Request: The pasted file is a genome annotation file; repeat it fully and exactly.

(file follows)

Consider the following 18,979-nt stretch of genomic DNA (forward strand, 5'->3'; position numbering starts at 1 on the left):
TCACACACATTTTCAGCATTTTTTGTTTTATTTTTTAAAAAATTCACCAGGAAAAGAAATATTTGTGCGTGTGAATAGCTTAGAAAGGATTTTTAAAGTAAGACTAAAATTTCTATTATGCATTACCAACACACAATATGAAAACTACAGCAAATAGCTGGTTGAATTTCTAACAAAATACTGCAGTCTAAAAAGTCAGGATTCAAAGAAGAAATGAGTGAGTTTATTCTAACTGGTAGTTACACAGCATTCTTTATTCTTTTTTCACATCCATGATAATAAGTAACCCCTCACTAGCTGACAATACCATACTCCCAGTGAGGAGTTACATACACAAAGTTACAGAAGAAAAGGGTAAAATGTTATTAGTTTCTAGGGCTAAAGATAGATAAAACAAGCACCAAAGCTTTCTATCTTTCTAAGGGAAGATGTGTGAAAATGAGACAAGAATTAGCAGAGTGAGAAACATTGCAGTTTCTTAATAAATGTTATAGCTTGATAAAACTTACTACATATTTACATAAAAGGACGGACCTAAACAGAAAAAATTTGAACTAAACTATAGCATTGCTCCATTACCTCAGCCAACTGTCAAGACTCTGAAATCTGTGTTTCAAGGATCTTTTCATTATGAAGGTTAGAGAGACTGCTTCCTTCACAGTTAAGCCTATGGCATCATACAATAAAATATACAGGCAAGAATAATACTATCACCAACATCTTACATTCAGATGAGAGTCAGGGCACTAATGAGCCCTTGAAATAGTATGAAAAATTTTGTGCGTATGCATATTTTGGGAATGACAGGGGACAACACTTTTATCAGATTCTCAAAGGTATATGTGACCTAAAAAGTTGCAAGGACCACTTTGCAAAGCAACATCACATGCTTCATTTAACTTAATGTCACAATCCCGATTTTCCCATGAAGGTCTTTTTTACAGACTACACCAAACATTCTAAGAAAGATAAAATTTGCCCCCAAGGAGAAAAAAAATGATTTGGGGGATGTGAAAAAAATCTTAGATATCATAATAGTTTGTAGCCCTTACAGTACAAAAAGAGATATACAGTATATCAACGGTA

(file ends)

Consider the following 18,979-nt stretch of genomic DNA (forward strand, 5'->3'; position numbering starts at 1 on the left):
TCACACACATTTTCAGCATTTTTTGTTTTATTTTTTAAAAAATTCACCAGGAAAAGAAATATTTGTGCGTGTGAATAGCTTAGAAAGGATTTTTAAAGTAAGACTAAAATTTCTATTATGCATTACCAACACACAATATGAAAACTACAGCAAATAGCTGGTTGAATTTCTAACAAAATACTGCAGTCTAAAAAGTCAGGATTCAAAGAAGAAATGAGTGAGTTTATTCTAACTGGTAGTTACACAGCATTCTTTATTCTTTTTTCACATCCATGATAATAAGTAACCCCTCACTAGCTGACAATACCATACTCCCAGTGAGGAGTTACATACACAAAGTTACAGAAGAAAAGGGTAAAATGTTATTAGTTTCTAGGGCTAAAGATAGATAAAACAAGCACCAAAGCTTTCTATCTTTCTAAGGGAAGATGTGTGAAAATGAGACAAGAATTAGCAGAGTGAGAAACATTGCAGTTTCTTAATAAATGTTATAGCTTGATAAAACTTACTACATATTTACATAAAAGGACGGACCTAAACAGAAAAAATTTGAACTAAACTATAGCATTGCTCCATTACCTCAGCCAACTGTCAAGACTCTGAAATCTGTGTTTCAAGGATCTTTTCATTATGAAGGTTAGAGAGACTGCTTCCTTCACAGTTAAGCCTATGGCATCATACAATAAAATATACAGGCAAGAATAATACTATCACCAACATCTTACATTCAGATGAGAGTCAGGGCACTAATGAGCCCTTGAAATAGTATGAAAAATTTTGTGCGTATGCATATTTTGGGAATGACAGGGGACAACACTTTTATCAGATTCTCAAAGGTATATGTGACCTAAAAAGTTGCAAGGACCACTTTGCAAAGCAACATCACATGCTTCATTTAACTTAATGTCACAATCCCGATTTTCCCATGAAGGTCTTTTTTACAGACTACACCAAACATTCTAAGAAAGATAAAATTTGCCCCCAAGGAGAAAAAAAATGATTTGGGGGATGTGAAAAAAATCTTAGATATCATAATAGTTTGTAGCCCTTACAGTACAAAAAGAGATATACAGTATATCAACGGTA